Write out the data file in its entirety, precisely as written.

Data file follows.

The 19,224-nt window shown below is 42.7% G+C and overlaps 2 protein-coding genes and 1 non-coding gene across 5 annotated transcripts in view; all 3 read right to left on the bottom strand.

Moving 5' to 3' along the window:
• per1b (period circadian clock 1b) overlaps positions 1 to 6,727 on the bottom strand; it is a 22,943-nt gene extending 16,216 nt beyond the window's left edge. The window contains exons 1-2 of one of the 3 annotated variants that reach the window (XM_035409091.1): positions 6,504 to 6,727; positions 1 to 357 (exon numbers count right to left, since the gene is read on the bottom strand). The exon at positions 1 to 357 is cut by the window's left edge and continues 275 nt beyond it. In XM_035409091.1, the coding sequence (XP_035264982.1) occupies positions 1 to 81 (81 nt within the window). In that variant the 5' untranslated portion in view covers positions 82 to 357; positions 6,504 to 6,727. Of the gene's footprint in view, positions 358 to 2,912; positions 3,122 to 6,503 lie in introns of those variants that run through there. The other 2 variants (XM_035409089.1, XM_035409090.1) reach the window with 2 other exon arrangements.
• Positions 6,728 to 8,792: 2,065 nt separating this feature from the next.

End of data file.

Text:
The 19,224-nt window shown below is 42.7% G+C and overlaps 2 protein-coding genes and 1 non-coding gene across 5 annotated transcripts in view; all 3 read right to left on the bottom strand.

Moving 5' to 3' along the window:
• per1b (period circadian clock 1b) overlaps positions 1 to 6,727 on the bottom strand; it is a 22,943-nt gene extending 16,216 nt beyond the window's left edge. The window contains exons 1-2 of one of the 3 annotated variants that reach the window (XM_035409091.1): positions 6,504 to 6,727; positions 1 to 357 (exon numbers count right to left, since the gene is read on the bottom strand). The exon at positions 1 to 357 is cut by the window's left edge and continues 275 nt beyond it. In XM_035409091.1, the coding sequence (XP_035264982.1) occupies positions 1 to 81 (81 nt within the window). In that variant the 5' untranslated portion in view covers positions 82 to 357; positions 6,504 to 6,727. Of the gene's footprint in view, positions 358 to 2,912; positions 3,122 to 6,503 lie in introns of those variants that run through there. The other 2 variants (XM_035409089.1, XM_035409090.1) reach the window with 2 other exon arrangements.
• Positions 6,728 to 8,792: 2,065 nt separating this feature from the next.